Jovial and nimble, Sanza Sandile navigates the narrow passages in his makeshift kitchen with precise movement. His cooking process is rustic, confident, seemingly effortless and vibrant. He admits that for an African male, he’s spent a lot of time laboring in kitchens: first his grandmother’s, then his own as a film student, and finally in perhaps the most transformational, the kitchens of Nigerian, Ghanaian, Ethiopian and Zimbabwean food stalls and restaurants in Yeoville.
“Just being an African man wanting to cook, the world opens up, the university of cooking for the black man learning from his own people, you know the fact that you’re willing to chop up and do the hard work first while the aunties are planning their menus, you can immerse yourself – there are so many secrets you can learn, secrets of life,” an animated Sansa explains inside the dining room of his restaurant.
The Yeoville Dinner Club Experience
It’s his collection of culinary experiences, paired with an infectious personality and knack for storytelling, that’s transformed The Yeoville Dinner Club from walk-up stall to one of the most popular places to eat in Johannesburg. There are no menus, online orders, pretentious butlers, fancy linen serviettes or pardon my reaches. At Yeoville, dinners are served smörgåsbord style over a single, long wooden table. The design is intentional, encouraging interaction and dialogue amongst customers over a backdrop of passing plates and clinking glasses. Sitting with friends is often discouraged.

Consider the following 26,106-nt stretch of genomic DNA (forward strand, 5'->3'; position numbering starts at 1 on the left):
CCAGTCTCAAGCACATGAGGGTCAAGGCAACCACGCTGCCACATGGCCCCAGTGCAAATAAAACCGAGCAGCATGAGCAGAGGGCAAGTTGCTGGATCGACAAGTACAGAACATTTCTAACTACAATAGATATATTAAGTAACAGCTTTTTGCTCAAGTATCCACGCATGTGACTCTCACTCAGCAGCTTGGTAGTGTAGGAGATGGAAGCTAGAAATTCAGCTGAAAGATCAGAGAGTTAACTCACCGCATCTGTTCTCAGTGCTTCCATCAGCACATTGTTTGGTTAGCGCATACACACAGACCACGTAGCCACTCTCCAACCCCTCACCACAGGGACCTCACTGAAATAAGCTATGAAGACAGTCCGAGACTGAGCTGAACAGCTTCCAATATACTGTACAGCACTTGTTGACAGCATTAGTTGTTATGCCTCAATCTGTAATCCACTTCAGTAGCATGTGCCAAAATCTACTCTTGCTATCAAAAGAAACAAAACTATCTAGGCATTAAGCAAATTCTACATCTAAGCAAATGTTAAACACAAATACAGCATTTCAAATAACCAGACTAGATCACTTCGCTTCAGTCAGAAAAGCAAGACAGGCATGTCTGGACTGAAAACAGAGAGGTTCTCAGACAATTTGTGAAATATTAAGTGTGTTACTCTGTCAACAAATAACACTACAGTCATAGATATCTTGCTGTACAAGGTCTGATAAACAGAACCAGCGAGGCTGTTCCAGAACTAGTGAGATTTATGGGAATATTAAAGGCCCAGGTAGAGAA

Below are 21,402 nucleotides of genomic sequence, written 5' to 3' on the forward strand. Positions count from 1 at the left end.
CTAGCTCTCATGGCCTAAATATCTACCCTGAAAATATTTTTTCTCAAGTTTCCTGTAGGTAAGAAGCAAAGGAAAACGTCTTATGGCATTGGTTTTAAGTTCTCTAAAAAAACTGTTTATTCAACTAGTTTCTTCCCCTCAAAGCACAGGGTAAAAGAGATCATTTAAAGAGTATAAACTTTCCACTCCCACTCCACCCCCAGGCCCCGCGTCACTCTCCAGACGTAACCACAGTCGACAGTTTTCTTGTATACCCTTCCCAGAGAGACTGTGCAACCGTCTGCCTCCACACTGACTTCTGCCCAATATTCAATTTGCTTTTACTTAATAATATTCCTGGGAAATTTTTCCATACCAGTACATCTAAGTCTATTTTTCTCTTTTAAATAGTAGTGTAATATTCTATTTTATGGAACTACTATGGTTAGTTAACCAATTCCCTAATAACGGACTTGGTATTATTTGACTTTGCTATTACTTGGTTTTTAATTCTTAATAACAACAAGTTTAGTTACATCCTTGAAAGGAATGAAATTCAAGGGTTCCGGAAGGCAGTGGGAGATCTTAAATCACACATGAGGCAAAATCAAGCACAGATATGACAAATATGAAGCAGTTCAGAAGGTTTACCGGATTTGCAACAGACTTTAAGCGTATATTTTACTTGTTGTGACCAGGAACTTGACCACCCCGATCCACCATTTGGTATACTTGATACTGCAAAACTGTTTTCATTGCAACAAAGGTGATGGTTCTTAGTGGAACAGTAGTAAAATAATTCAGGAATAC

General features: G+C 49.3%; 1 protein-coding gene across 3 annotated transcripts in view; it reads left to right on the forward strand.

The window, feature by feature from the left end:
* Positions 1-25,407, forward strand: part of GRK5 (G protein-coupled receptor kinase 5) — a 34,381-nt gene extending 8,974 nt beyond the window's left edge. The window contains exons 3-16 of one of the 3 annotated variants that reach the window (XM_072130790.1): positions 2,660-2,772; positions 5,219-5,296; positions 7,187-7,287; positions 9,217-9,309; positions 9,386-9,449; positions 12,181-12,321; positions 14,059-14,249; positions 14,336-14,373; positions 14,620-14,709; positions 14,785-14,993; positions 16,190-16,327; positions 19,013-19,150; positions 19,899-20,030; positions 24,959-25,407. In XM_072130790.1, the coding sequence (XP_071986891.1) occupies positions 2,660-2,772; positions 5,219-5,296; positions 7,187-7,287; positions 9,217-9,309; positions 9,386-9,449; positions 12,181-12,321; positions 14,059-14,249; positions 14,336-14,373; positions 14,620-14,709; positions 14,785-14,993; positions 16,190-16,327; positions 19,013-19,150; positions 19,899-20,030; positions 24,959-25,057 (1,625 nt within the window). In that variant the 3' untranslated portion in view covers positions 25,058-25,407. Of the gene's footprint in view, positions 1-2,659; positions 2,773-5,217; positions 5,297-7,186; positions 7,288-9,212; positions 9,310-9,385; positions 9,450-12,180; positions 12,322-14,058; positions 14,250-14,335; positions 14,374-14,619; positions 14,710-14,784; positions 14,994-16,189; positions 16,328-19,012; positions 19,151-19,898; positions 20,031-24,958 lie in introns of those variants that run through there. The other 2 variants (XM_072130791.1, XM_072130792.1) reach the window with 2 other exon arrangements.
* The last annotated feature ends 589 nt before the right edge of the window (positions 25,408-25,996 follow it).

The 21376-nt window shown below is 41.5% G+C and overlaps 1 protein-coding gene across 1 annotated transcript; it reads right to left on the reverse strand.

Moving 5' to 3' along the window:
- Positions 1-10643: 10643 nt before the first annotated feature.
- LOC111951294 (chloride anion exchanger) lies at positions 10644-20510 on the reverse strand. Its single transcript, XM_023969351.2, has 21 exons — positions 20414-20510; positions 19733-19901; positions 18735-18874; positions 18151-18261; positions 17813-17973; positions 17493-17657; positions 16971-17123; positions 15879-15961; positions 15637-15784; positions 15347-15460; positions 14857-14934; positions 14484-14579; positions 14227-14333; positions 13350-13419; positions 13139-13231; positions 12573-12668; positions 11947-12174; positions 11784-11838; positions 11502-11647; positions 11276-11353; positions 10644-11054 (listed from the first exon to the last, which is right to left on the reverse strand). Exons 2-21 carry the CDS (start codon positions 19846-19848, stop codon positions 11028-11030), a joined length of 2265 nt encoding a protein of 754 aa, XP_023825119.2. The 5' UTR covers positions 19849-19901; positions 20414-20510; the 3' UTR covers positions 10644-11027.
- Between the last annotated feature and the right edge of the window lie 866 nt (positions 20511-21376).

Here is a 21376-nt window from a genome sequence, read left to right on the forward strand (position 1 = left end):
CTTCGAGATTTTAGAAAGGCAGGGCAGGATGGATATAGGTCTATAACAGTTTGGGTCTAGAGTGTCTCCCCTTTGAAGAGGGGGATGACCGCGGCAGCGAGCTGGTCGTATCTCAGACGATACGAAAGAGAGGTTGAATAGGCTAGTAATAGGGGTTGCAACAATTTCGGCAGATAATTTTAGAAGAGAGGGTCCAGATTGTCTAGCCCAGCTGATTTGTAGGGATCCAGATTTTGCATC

”I want to be a stranger also giving other strangers a meal, but also making them feel ‘WOW.’ I want them to get home and like more than the food, I want [them] to like the concept.”
The Bourdain, Dave Chappelle Co-Sign
Sanza’s knack for pairing African food with warm anecdotes has garnered celebrity clientele like the Damian Marley, Antonio Banderas, Erykah Badu and Dave Chappelle – the latter of which has recruited the South African chef for catering a future Block Party event. It was another influential chef however that Sanza credits with elevating his profile: the late Anthony Bourdain.
“Everything changed for me after that,” Sanza recounts while searing freshly diced pumpkin over his two burner stove. Bourdain highlighted Sanza after reading an article about the energetic chef’s 2010 World Cup pop-up food stall. The football extravaganza provided an optimal stage for Sanza to test out a menu of international African dishes.
On Creating A Pan-African Menu
“People think Africa is just like a space where you can take a taxi from the north to the south in a day,” Sanza jokes on his decision to craft a pan African menu. “When [South Africa] opened in 1994, and when I first tasted Ethiopian food and Nigerian food … I was inspired and I wanted to tell my story. I already had the onion and the basis of my grandmother’s cooking, so why not add something Zimbabwean to it or something else?” Sanza is careful with noting that his recipes are reinventions of popular African dishes, not literal interpretations.